Ensure the random spectrum is continuous over the frequency range. It should envelop all of the environment, except for the amplitude(s) to be represented by the sinusoid(s). The sinusoid(s) amplitude(s) should envelope the sinusoid(s) in the environment. Cycle the sinusoid(s) frequency(s) through bands representative of frequency variation in the environment and resonant frequency variation in material.
Transient vibration varies in time and is a “windowed” portion of a random vibration. It has a relatively short duration (0.5-7.5 seconds). Currently, such a measured environment is replicated in the laboratory on a vibration exciter under waveform control.
Verification of the laboratory test is provided by three things. There must be a display of the laboratory measured amplitude time history. There must be an optimally smooth estimate of the amplitude time history time-varying root-mean-square. There must be either an energy spectral density estimate, or a Shock Response Spectrum (SRS) estimate.
These estimates are for short environments. Such environments have transient vibration durations that are less than the period of the first natural mode of the test item. Or for a time-varying auto spectral density estimate of longer duration environments (2.5-7.5 seconds).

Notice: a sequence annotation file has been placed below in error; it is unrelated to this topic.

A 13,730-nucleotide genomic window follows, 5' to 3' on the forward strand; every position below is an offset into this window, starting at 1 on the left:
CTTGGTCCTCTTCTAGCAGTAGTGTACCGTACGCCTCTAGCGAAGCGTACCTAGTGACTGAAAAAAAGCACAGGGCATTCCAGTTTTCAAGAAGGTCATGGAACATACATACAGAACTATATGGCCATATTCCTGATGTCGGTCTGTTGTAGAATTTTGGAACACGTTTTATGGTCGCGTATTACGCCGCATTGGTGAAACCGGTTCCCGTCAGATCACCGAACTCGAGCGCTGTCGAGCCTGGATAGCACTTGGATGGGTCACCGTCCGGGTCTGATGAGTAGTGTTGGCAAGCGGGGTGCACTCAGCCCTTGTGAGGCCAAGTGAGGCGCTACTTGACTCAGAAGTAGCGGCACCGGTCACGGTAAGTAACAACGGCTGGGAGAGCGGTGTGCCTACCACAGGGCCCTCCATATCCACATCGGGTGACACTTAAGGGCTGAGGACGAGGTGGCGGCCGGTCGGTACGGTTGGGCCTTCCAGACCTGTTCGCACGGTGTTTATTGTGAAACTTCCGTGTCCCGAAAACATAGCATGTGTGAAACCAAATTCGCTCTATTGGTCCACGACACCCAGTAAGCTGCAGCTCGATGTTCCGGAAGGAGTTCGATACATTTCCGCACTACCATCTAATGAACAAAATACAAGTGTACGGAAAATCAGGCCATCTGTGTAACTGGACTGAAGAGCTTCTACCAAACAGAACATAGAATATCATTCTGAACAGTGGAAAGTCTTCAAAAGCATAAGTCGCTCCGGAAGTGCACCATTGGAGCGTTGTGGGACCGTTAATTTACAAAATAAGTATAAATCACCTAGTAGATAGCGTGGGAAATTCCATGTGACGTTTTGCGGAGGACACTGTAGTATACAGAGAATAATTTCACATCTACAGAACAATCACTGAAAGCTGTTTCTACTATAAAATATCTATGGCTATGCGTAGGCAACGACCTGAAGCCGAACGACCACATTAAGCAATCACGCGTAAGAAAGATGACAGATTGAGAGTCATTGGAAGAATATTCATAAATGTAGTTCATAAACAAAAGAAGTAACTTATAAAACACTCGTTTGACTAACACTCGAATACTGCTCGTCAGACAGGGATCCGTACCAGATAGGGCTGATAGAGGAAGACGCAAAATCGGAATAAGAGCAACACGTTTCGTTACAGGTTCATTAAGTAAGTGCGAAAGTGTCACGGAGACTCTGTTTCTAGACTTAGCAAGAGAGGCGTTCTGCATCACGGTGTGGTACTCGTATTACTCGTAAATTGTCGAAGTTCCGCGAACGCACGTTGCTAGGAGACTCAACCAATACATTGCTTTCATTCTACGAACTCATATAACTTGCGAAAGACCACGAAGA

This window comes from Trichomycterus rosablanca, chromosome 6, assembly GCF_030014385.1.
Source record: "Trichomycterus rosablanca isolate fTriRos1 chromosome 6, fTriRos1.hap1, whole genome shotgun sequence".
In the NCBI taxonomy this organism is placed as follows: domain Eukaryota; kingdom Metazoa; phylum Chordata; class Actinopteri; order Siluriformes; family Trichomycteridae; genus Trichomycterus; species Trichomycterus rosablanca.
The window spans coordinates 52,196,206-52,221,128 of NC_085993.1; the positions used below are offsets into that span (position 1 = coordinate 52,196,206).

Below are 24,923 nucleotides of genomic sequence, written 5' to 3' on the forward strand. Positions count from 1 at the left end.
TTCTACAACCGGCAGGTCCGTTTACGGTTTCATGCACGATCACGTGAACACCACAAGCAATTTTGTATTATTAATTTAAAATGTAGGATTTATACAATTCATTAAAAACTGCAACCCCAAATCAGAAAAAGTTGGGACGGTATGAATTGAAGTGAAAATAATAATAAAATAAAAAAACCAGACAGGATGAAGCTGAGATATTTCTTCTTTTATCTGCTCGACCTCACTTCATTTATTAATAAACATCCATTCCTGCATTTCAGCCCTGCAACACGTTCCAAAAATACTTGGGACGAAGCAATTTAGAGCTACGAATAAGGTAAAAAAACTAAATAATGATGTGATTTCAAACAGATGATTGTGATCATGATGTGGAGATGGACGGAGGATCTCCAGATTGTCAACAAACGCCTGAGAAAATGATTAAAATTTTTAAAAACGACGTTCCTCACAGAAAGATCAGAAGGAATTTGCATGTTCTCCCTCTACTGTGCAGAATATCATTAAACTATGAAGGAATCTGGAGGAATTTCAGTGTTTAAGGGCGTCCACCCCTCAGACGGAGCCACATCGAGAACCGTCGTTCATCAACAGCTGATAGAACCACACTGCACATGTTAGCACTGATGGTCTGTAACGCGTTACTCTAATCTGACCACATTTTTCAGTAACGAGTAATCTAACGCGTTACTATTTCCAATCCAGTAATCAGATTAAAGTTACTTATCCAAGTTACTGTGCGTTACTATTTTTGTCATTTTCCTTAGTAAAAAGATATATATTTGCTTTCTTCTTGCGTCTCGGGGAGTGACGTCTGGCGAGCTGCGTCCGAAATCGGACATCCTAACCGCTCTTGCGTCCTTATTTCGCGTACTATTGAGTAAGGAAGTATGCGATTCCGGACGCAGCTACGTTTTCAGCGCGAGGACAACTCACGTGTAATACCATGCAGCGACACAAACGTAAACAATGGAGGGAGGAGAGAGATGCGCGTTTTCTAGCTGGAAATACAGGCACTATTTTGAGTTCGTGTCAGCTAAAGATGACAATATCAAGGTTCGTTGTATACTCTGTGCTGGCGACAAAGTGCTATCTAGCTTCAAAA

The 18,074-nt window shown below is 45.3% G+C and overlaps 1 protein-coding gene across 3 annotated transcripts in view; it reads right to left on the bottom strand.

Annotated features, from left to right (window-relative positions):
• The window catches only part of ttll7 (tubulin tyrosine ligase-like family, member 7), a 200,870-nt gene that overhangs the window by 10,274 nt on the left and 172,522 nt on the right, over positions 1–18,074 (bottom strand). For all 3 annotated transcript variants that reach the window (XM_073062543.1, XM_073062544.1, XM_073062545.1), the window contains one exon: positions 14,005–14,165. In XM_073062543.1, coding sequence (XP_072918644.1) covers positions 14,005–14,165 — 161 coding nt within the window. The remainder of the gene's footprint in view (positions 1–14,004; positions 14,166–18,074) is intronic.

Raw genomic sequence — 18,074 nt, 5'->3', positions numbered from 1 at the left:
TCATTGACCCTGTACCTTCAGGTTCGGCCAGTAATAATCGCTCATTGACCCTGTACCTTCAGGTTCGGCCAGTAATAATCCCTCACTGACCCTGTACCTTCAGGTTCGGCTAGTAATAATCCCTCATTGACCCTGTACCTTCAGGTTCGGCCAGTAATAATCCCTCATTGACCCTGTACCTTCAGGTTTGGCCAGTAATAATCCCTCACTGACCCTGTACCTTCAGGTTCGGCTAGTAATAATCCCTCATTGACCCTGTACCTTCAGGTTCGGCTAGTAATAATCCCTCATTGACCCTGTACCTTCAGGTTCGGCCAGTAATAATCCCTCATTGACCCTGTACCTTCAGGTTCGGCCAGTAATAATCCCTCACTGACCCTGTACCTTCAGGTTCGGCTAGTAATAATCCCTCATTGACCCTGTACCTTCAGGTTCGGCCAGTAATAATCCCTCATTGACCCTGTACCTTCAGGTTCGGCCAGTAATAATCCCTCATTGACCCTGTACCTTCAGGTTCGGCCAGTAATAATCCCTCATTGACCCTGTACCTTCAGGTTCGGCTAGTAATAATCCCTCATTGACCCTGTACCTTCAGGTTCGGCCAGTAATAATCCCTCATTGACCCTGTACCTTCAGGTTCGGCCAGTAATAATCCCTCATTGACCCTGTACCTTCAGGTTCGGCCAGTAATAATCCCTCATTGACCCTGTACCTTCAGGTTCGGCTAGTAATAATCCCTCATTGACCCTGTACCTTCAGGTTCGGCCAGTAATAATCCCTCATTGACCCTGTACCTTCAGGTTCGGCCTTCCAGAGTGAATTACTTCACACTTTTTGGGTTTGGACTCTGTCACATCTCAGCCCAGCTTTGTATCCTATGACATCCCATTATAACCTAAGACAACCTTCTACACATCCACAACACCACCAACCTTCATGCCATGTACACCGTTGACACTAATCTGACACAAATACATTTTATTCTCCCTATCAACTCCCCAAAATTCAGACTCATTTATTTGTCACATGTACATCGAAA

The environment of the material is replicated in the vibration lab under waveform control. If the impulse response function of the system is determined and applied correctly, the replication should closely resemble the measured environment. The transient vibration environment is an important environment for stores resident in platform weapon bays.
This procedure is directly from MIL-STD 810H, but is accurate for previous versions including MIL-STD 810G vibration.
Random versus sinusoidal vibration equivalence
In the past, most vibration was characterized in terms of sinusoids. Currently, most vibration is correctly understood to be random in nature and is characterized as such. This results in a demand to determine equivalence between random and sine vibration. This demand is generated by the need to use material that was developed to sine requirements.
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There have been several versions of vibration testing procedures in MIL-STD-810 vibration characterization testing. Below is a list of each version and the appropriate method number: